Wants to Do What's Right—Caught in the Middle

October 21, 2017

 

 

Dear Coach Karen C,

 

Here it is the New Year and I am complaining already. My nephew makes me crazy. I am Managing member of our family LLC. It is my responsibility to get the tax information to our accountant as early as possible. The compiled information from the LLC return must be provided to all the family members for their respective individual 1040 reporting.

 

Every year my nephew, the LLC Treasurer, is really slow at getting the information to me. To his credit, the quality of his work has improved over the years, but I still must go over it carefully. There are lots of loose ends he just doesn’t see.

 

It is important to maintain a good relationship with him. Nagging doesn’t seem like a good idea. How can I get him to do the work and get it to me in a timely manner? It matters to a lot of family members, who are constantly asking me for their K-1 returns so they can finish their own taxes. They imply that I have been carelessly late. I don’t want to rat on my nephew. Making him the bad guy doesn’t help. The frustration that develops over this issue feels like a bomb ready to explode.

 

Signed, Caught in the middle

 

Dear Caught in the Middle:
 

I hear your frustration. You are caught in the middle of unmet expectations from many directions—not nice! It sounds like your nephew is not a professional accounting person. It maybe that he has a good deal of uncertainty about what is needed and how to provide it. Procrastination is his temporary solution.

 

Here are some things that can help him get moving faster:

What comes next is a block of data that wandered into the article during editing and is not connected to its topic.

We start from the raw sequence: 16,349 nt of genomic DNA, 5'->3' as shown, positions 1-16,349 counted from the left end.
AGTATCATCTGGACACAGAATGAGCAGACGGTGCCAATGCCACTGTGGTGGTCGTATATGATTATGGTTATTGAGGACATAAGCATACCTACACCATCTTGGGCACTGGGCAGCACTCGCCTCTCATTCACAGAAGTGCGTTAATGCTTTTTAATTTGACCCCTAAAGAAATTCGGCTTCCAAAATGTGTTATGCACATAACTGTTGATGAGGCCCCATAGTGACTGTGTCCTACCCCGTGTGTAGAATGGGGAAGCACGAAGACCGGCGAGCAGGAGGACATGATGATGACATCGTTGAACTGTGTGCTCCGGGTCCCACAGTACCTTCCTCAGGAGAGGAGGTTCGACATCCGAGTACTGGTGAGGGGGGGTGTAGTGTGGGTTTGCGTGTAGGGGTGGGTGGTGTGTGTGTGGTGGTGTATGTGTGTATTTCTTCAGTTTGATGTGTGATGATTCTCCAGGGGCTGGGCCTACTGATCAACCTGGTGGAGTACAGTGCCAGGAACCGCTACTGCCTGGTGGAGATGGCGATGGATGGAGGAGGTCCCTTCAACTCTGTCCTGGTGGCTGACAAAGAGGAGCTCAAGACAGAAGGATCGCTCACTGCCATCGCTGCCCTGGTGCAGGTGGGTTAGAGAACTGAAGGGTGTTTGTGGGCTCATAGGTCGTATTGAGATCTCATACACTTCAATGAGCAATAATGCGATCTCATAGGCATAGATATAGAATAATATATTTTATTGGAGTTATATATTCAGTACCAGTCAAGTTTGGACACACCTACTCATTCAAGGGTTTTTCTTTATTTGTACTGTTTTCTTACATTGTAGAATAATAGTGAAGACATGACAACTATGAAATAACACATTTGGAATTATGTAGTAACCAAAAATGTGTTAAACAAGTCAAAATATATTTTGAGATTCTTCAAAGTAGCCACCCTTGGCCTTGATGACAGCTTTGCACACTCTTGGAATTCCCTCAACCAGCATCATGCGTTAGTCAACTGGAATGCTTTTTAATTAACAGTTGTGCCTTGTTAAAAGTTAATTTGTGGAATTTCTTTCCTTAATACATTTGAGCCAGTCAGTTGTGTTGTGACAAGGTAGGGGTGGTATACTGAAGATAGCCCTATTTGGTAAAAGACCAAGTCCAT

1. Give him a detailed description of the information you need, and due date well in advance so he can know what he's aiming for.

 

2. Ask him what he needs to get the job done by the due date. Perhaps there are details about how this information fits into the big picture. That additional understanding might make the job easier for him.

 

3. Be aware of the way you ask for further clarification. "You dummy", implied in your tone of voice, will only make him feel like more of a failure—and he will want to do less for you.

 

4. Be appreciative of the work he does. Be sure to notice improvements over last year's experience.

 

Is there someone better qualified on your leadership team that could do the work of Treasurer? Could you find a bookkeeping company to perform the treasurer functions for your organization? Finding the right person for the job could be a gift to all of you.

 

You are right, nagging is not a good way to get the job done or maintain a healthy relationship. You are wise to pro-actively seek an agreeable way to solve this problem early in the tax season. Good luck.

 

“Ask Coach Karen C” offers tips for taking the “maybe” out of your day and monthly advice for working through hard conversations. If you would like help with relationship difficulties, or have a dilemma you think would be a good newsletter topic for “Ask Coach Karen C,” please call or email. All conversations are confidential.

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Karen Calcagno, CPCC,PCC, ORSCC

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